The first challenge facing the roll-out of the curriculum is related to accessing costly technology, such as software and devices. This is perhaps the most pertinent challenge. If not addressed, there’s a risk that the disparities between well-resourced and under-resourced schools will continue to grow. Additionally, schools may avoid implementing the curriculum for fear of the cost implications.

One way of preventing this is to offer low-tech, cost-effective classroom solutions for Coding and Robotics, such as those found in the Top Class Digital Skills series. One of the key principles that underpin the series is accessibility. Kotzé’s vast experience in facilitating coding clubs across a wide range of South African schools have given him the insight needed to develop unique activities that can be used in various contexts. Throughout the series, learners are encouraged to actively participate in activities that require only readily available and affordable objects, for example, crafting robots from cotton reels or cereal boxes. Learners develop an understanding of the principles of computational thinking and the engineering design process, without the burden of expensive devices and software.

In South Africa, 70% of schools are low-fees or no-fees schools. This low-tech approach helps schools cover the work set out in the curriculum without excluding learners from low-income backgrounds. All learners deserve to learn Coding and Robotics in a fun and relevant way and access to resources, or a lack thereof, should not determine whether learners gain essential digital skills. Quality Coding and Robotics education is achievable by focusing on developing low-tech solutions.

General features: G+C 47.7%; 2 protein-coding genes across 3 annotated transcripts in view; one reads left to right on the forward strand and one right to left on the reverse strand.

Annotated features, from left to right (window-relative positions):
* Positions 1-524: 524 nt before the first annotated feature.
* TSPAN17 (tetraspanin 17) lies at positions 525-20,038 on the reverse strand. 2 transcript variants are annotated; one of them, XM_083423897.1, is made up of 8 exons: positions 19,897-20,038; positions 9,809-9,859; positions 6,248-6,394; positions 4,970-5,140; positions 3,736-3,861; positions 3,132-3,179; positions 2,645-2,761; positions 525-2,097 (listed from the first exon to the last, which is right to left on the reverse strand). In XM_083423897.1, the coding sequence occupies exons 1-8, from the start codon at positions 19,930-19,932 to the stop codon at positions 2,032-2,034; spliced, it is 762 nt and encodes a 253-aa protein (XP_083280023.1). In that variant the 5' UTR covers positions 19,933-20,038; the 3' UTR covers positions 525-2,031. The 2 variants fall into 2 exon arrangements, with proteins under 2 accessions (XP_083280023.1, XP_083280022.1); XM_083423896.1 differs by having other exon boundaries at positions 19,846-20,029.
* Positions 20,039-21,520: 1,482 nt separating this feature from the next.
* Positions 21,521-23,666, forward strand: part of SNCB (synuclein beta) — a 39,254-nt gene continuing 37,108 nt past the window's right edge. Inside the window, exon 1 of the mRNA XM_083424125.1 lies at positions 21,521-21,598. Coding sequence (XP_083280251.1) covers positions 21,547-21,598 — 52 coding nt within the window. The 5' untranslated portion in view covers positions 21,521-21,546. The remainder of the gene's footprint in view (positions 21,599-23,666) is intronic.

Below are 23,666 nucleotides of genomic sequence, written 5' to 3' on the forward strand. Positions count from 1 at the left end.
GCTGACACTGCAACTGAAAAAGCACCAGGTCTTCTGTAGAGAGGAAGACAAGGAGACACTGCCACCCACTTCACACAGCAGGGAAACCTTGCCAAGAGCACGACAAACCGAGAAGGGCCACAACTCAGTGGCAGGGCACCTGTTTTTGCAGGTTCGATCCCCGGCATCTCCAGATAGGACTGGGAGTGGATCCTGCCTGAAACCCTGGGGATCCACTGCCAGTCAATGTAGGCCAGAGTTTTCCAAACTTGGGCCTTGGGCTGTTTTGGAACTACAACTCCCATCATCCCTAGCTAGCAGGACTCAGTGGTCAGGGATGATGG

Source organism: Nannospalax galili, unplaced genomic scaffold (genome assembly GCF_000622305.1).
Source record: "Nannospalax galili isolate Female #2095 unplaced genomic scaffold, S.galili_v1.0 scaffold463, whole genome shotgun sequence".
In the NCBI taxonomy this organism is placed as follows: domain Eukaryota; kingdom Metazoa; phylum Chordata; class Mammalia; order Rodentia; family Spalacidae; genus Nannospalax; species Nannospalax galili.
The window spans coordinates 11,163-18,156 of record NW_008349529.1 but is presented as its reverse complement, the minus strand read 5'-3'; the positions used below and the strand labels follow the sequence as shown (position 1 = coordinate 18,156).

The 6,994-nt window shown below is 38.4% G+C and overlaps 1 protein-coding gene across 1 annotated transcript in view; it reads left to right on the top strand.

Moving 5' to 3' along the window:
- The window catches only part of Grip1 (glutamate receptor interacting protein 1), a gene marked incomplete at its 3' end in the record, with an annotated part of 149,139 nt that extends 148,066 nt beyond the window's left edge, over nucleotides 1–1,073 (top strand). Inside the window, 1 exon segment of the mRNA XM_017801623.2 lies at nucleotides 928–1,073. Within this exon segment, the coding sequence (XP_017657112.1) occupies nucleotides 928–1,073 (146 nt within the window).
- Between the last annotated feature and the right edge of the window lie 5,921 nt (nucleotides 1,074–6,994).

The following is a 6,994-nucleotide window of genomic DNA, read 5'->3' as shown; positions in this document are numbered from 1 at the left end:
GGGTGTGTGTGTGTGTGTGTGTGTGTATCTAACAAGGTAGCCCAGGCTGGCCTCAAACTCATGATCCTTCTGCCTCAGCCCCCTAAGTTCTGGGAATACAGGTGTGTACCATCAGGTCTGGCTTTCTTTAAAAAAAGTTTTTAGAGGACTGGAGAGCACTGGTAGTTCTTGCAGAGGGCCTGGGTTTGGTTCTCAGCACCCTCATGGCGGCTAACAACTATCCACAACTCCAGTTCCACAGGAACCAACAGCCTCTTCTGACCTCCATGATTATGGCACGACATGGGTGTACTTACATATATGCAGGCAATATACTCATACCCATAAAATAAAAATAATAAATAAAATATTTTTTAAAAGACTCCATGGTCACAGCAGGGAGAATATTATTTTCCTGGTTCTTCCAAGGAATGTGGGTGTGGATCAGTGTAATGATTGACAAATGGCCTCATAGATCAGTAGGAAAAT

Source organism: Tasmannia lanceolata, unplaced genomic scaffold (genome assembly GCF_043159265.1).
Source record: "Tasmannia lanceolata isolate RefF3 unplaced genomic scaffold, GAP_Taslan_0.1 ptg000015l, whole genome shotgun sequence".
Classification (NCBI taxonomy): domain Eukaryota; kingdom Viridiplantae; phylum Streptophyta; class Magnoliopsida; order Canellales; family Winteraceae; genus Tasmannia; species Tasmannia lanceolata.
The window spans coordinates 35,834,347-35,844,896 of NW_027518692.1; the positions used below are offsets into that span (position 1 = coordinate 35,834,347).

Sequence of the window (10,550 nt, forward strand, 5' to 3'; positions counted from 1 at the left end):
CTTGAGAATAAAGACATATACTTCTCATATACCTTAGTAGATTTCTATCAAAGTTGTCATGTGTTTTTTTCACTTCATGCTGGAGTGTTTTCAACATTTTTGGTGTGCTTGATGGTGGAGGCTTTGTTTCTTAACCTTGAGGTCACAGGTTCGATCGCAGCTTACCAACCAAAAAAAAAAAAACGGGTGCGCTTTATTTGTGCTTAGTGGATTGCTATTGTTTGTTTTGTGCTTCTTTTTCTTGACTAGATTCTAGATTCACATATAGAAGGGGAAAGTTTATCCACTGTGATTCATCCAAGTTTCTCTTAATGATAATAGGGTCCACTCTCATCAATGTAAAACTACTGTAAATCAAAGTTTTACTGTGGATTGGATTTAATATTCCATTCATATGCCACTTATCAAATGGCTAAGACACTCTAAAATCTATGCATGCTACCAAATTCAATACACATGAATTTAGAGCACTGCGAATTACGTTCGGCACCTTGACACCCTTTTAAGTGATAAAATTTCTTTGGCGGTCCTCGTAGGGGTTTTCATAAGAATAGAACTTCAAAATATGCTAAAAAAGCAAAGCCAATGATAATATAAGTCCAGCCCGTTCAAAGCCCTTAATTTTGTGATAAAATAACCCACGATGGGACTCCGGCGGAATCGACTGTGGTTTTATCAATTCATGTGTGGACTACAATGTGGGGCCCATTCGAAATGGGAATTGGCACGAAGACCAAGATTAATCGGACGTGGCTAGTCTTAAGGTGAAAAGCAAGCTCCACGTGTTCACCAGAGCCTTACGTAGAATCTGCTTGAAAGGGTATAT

The second challenge is teacher development. With numeracy and literacy competence at the primary school-level being problematic, it’s no wonder that many stakeholders are concerned about adding another subject to the teachers’ load. Most teachers also have little to no prior experience with Coding and Robotics. For many, teaching this subject is a daunting prospect.

The Department of Basic Education aims to overcome this by providing country-wide Coding and Robotics teacher training. However, this will be only the first step in ensuring meaningful learning in the classroom. Support and the correct products will be vital if teachers are to succeed at teaching new curriculum. Teachers will require resources that provide detailed, accurate, and simple-to-use explanations and answers. Shuter’s thoughtfully developed the Top Class Digital Skills series with this in mind. The teacher guides will be especially helpful to teachers who have a limited knowledge of Coding and Robotics.

Ensuring success for all learners

As the world becomes more and more fused with technology, the onus is on the education system to prepare learners to harness the potential it offers. Coding and Robotics is not simply about learning to code or building a robot. Instead, it provides the basic skills necessary to live and work in a digitised world.

As Mark Surman, Executive Director of the Mozilla Foundation, says: ‘Code has become the fourth literacy. Everyone needs to know how our digital world works, not just engineers.’ The only way to guarantee that all learners are ready for this future is by offering low-tech solutions that can be used in every school in South Africa and providing teachers with the support needed to teach effectively.

You and your eBook – Part 1 – Choosing a tablet